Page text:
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Start Dunking With This 2-Day Program

June 25, 2012

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Are you trying to fly high, throw it down and impress scouts? If so, are you following the latest and greatest guides to improving your vertical leap? There' s a good chance that mindlessly following popular exercises to improve your dunk is doing more harm than good.

Don't Make the Mistake

Jumping high enough to dunk is all about applying force into the ground as quickly as possible. The go-to exercises for training to improve your vert are known as plyometrics.

The modern idea of plyometrics, in both philosophy and exercise selection, is different from the original concept, which was brought to America by Yuri Verkhoshansky. Verkhoshansky's exercise principles are commonly referred to as "shock training."

Since shock training was introduced, hundreds of programs have attempted to mimic Verkhoshansky's exercises. Some of these programs prescribed hundreds of jumps and other explosive exercises performed daily. It's often forgotten that these exercise were performed under close supervision with careful monitoring for fatigue. In his book Special Strength Training, Verkhoshansky advises athletes to start with as few as six to eight reps of a shock-training exercise.

Jumping into these methods from the get-go is not the way to go. Instead, I recommend performing the exercises below to improve your dunk.

Step One is About Force

The first half of the jumping equation is producing force. In a sports training context, force is essentially synonymous with strength. More strength equals more force.

The best movement for producing force for the vertical jump is a properly executed Squat. Squats teach the body how to drive force vertically, trumping leg extensions and other isolation exercises.

Until you can squat one and a half times your bodyweight, using fancy methods like shock training or high-level plyometrics to increase your force output will lack effectiveness.

Applying Force Quickly

The second half of the vertical jump equation is learning how to apply force quickly. Applying force to the ground requires a solid connection between the body and the ground. This starts with ankles and calf muscles that can stay strong and stiff, because if the ankles can't hold strong, effective force transfer diminishes.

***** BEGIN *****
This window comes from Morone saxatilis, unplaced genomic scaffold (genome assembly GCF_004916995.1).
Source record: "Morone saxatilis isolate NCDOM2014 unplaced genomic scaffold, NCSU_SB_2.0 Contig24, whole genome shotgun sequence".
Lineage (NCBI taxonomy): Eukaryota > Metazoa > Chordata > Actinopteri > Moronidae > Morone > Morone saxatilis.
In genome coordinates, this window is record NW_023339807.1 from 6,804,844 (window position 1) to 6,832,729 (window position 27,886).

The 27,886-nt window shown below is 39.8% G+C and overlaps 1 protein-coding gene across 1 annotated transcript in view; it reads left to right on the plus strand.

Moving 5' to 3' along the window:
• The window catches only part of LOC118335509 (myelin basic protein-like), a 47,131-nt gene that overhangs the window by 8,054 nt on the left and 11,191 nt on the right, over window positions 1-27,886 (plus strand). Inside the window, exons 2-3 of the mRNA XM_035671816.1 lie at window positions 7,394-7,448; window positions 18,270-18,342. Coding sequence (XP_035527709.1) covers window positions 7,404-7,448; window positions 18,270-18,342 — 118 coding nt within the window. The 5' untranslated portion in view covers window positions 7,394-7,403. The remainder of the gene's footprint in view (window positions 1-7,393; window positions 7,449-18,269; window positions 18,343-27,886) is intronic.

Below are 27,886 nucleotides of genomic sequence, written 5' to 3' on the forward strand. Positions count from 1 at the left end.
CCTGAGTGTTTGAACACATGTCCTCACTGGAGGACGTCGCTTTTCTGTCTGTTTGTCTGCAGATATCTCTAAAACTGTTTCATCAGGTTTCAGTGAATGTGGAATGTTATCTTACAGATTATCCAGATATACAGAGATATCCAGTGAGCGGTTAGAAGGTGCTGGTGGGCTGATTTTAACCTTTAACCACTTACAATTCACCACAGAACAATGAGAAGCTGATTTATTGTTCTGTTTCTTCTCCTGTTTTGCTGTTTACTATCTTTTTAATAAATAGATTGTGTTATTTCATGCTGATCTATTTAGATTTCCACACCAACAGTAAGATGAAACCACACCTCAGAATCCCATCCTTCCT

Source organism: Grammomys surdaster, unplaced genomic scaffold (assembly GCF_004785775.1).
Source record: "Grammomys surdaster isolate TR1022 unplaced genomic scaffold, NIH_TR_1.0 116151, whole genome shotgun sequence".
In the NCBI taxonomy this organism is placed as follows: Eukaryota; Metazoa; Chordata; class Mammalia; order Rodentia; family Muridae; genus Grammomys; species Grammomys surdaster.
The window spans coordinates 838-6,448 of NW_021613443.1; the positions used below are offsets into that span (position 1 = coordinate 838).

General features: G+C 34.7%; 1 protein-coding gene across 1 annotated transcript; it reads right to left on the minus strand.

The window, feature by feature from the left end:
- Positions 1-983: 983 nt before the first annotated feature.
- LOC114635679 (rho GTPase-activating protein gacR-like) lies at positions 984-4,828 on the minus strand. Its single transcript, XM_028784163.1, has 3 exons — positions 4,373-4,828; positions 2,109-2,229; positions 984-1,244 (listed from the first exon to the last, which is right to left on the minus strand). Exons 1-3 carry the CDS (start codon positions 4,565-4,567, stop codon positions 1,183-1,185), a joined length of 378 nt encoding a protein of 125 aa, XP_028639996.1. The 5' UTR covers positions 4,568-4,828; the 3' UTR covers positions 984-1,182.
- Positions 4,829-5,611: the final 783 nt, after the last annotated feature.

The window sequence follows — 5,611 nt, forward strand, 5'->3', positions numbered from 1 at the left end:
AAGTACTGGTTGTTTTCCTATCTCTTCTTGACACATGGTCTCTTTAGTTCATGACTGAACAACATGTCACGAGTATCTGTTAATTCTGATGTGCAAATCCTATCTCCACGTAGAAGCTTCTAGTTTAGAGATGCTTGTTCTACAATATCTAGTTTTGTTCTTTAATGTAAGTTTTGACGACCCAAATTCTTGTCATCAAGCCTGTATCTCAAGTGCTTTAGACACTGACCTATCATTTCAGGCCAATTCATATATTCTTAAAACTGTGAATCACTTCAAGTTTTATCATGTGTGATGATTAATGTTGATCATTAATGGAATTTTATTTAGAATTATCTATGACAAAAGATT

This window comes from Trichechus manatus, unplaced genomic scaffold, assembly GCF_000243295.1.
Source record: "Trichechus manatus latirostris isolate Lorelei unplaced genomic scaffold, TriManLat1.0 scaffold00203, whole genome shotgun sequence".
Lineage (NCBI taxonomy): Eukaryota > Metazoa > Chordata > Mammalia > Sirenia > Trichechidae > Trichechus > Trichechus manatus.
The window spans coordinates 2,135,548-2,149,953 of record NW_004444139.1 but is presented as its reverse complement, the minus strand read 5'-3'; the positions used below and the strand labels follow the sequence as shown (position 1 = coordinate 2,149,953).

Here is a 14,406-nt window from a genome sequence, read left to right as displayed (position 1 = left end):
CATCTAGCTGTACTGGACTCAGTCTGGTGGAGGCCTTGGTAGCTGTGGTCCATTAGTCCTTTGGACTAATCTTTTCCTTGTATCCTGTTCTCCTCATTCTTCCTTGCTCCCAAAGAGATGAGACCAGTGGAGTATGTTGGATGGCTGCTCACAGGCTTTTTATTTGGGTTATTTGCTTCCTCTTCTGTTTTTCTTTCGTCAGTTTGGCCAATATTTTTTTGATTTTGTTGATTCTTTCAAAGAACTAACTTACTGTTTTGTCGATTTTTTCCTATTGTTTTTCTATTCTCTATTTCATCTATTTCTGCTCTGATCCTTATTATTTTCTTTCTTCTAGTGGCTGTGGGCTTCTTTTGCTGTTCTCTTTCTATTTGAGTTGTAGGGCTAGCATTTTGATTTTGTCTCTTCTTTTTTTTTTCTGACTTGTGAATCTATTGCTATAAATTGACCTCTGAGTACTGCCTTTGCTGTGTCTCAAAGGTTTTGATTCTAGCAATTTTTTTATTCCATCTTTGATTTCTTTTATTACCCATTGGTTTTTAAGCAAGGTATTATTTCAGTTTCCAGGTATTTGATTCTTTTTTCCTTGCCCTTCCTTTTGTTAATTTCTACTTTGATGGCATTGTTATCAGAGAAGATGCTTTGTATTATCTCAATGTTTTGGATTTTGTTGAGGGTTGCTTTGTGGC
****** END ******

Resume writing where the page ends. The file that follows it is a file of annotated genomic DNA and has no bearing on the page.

To develop ankle strength and stability, point your toes to the sky and perform Ankle Bounces with a slight knee bend. When you are airborne, bring the tops of your feet to the sky. On the descent, recoil your forefeet forcefully into the ground.

Putting it Together

Instead of diving into Drop Jumps, Depth Jumps and other shock training methods, the best starting point is simply to practice dunking. Use the net and backboard to gauge your progress over time.

Below is a sample routine that synthesizes the above concepts. It is best suited for the off-season, when your legs have had a chance to recover. The first day is strength development and bilateral (two-legged) jumping. The second day is strength retention and unilateral (single-leg) jumping.

Day One

Bilateral Ankle Bounds - 2x30

Two-Legged Dunk Attempts

Stop when maximum jump height starts to diminish. If you aren't close to dunking, simply practice your vertical jump from a running start. Use the net to gauge overall jump height.

Back Squat - Work up to a 6 RM

Initially, strive to increase weight on the bar. On the first day, warm up with one medium-to-difficult set of six reps. Say, for instance, you tap out at 135 pounds. The next week, perform the same warm-up and try lifting 140 for six reps. The next week, go for 145 pounds, and so on.

Day Two (Three or Four days later)

Single-Leg Ankle Bounds - 3x10

Single-Leg Dunk Attempts

Stop when maximum jump height starts to diminish. If you aren't close to dunking, simply practice your vertical jump from a running start. Use the net to gauge overall jump height. Alternate legs for each repetition.

Back Squat

Repeat the same workout performed earlier in the week, only with sets of two reps. This is a light day that stimulates recovery and improves form. Using the example above, the first day would be at two reps of 135 pounds. The second day, two reps at 140 pounds and so on.

Conclusion

When looking for exercises to improve your dunking ability, remember not to go too fast, too soon. A lot of popular methods are mutations of high-level training programs. When in doubt, start simple. That will pave the way for tremendous gains in the future—plus, it flat-out works.

Photo: Wikimedia Commons

Anthony Mychal
- Anthony Mychal is a writer, athlete consultant, teacher and coach. He has a M.S. in health and physical education, a B.S. in health and physical...
Anthony Mychal
- Anthony Mychal is a writer, athlete consultant, teacher and coach. He has a M.S. in health and physical education, a B.S. in health and physical...
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